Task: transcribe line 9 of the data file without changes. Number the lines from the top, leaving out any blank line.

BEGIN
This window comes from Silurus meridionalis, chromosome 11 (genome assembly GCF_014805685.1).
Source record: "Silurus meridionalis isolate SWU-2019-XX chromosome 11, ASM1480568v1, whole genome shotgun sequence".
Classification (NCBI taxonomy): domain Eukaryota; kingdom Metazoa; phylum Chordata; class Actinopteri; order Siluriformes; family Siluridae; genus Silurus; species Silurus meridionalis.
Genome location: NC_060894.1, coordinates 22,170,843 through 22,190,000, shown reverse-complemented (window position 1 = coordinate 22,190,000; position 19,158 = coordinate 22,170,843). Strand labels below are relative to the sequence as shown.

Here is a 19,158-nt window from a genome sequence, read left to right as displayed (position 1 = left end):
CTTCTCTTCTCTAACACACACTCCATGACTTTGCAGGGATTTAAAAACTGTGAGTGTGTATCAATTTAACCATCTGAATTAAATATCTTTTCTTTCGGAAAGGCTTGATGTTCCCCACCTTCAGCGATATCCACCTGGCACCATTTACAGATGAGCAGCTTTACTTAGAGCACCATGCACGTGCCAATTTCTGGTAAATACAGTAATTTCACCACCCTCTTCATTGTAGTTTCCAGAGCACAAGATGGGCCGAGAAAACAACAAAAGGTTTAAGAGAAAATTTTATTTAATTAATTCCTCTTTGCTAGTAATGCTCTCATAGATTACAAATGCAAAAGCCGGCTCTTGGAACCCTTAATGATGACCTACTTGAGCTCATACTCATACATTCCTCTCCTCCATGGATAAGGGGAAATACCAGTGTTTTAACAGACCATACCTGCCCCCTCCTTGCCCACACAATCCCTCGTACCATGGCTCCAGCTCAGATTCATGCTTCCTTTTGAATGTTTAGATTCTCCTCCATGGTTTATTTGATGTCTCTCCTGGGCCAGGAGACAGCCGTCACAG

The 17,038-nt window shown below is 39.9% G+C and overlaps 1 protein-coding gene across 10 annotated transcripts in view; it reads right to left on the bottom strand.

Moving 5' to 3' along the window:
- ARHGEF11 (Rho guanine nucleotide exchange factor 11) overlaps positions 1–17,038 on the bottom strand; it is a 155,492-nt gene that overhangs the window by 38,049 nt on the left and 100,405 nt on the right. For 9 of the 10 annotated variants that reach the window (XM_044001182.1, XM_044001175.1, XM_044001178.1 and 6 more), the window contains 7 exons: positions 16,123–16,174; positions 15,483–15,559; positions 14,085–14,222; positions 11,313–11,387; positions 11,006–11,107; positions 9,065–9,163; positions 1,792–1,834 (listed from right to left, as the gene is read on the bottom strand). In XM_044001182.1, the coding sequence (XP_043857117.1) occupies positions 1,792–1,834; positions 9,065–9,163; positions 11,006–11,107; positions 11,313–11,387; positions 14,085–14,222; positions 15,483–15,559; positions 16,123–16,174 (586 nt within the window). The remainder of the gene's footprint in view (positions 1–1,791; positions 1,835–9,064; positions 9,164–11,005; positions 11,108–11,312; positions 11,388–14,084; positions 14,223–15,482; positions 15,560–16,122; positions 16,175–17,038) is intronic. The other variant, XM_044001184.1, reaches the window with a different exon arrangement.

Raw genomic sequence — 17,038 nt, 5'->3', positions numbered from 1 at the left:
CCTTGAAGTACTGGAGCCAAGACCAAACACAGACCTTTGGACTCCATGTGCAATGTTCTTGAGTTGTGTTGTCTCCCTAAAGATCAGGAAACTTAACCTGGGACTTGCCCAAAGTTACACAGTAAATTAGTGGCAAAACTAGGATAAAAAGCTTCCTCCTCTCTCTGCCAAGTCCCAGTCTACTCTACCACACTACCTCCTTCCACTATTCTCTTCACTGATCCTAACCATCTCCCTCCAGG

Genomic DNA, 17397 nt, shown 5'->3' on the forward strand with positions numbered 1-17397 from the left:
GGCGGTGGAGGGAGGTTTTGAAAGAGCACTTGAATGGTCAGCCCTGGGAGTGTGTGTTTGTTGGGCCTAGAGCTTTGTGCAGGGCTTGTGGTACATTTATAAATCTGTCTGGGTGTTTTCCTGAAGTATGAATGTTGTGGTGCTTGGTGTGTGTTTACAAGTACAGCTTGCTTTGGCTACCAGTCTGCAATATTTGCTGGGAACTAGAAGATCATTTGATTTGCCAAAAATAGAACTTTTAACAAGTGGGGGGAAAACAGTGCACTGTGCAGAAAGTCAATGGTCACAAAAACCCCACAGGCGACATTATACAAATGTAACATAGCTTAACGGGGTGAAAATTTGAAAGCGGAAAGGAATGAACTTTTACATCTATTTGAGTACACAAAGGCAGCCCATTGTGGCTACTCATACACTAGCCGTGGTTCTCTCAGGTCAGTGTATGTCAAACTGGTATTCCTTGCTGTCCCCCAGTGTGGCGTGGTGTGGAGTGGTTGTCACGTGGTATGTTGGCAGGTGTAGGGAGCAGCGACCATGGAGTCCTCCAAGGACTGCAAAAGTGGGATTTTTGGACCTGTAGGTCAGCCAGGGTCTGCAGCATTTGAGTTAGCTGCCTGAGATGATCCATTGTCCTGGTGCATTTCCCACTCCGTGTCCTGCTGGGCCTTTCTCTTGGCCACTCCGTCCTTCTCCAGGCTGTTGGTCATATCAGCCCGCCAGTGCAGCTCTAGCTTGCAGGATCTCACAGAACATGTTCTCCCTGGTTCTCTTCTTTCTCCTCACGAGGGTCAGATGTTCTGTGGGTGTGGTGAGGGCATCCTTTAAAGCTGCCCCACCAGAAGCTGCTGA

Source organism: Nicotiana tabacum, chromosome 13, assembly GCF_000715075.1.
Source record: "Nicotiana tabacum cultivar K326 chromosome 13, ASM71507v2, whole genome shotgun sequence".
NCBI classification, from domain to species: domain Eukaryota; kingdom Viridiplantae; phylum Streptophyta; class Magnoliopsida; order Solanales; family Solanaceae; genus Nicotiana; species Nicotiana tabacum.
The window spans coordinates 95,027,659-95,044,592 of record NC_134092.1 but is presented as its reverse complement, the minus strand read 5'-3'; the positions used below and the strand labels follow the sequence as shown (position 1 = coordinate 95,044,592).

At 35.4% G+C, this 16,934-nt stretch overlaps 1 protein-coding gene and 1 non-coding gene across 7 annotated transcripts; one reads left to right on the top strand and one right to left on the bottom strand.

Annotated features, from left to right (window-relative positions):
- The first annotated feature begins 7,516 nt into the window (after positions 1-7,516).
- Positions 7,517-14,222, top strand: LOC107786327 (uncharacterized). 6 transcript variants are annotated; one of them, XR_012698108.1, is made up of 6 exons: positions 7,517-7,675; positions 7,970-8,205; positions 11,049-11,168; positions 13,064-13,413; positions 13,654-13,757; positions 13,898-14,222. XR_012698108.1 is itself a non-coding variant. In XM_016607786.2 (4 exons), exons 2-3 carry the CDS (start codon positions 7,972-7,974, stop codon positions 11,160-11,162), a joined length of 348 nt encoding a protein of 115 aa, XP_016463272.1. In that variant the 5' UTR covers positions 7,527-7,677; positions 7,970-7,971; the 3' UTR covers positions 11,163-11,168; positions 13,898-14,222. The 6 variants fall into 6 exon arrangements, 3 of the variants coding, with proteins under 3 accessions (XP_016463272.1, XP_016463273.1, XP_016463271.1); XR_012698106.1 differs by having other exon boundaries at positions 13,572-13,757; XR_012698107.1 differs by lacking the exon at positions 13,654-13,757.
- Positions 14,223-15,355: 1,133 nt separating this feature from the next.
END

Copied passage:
- ARHGEF11 (Rho guanine nucleotide exchange factor 11) overlaps positions 1–17,038 on the bottom strand; it is a 155,492-nt gene that overhangs the window by 38,049 nt on the left and 100,405 nt on the right. For 9 of the 10 annotated variants that reach the window (XM_044001182.1, XM_044001175.1, XM_044001178.1 and 6 more), the window contains 7 exons: positions 16,123–16,174; positions 15,483–15,559; positions 14,085–14,222; positions 11,313–11,387; positions 11,006–11,107; positions 9,065–9,163; positions 1,792–1,834 (listed from right to left, as the gene is read on the bottom strand). In XM_044001182.1, the coding sequence (XP_043857117.1) occupies positions 1,792–1,834; positions 9,065–9,163; positions 11,006–11,107; positions 11,313–11,387; positions 14,085–14,222; positions 15,483–15,559; positions 16,123–16,174 (586 nt within the window). The remainder of the gene's footprint in view (positions 1–1,791; positions 1,835–9,064; positions 9,164–11,005; positions 11,108–11,312; positions 11,388–14,084; positions 14,223–15,482; positions 15,560–16,122; positions 16,175–17,038) is intronic. The other variant, XM_044001184.1, reaches the window with a different exon arrangement.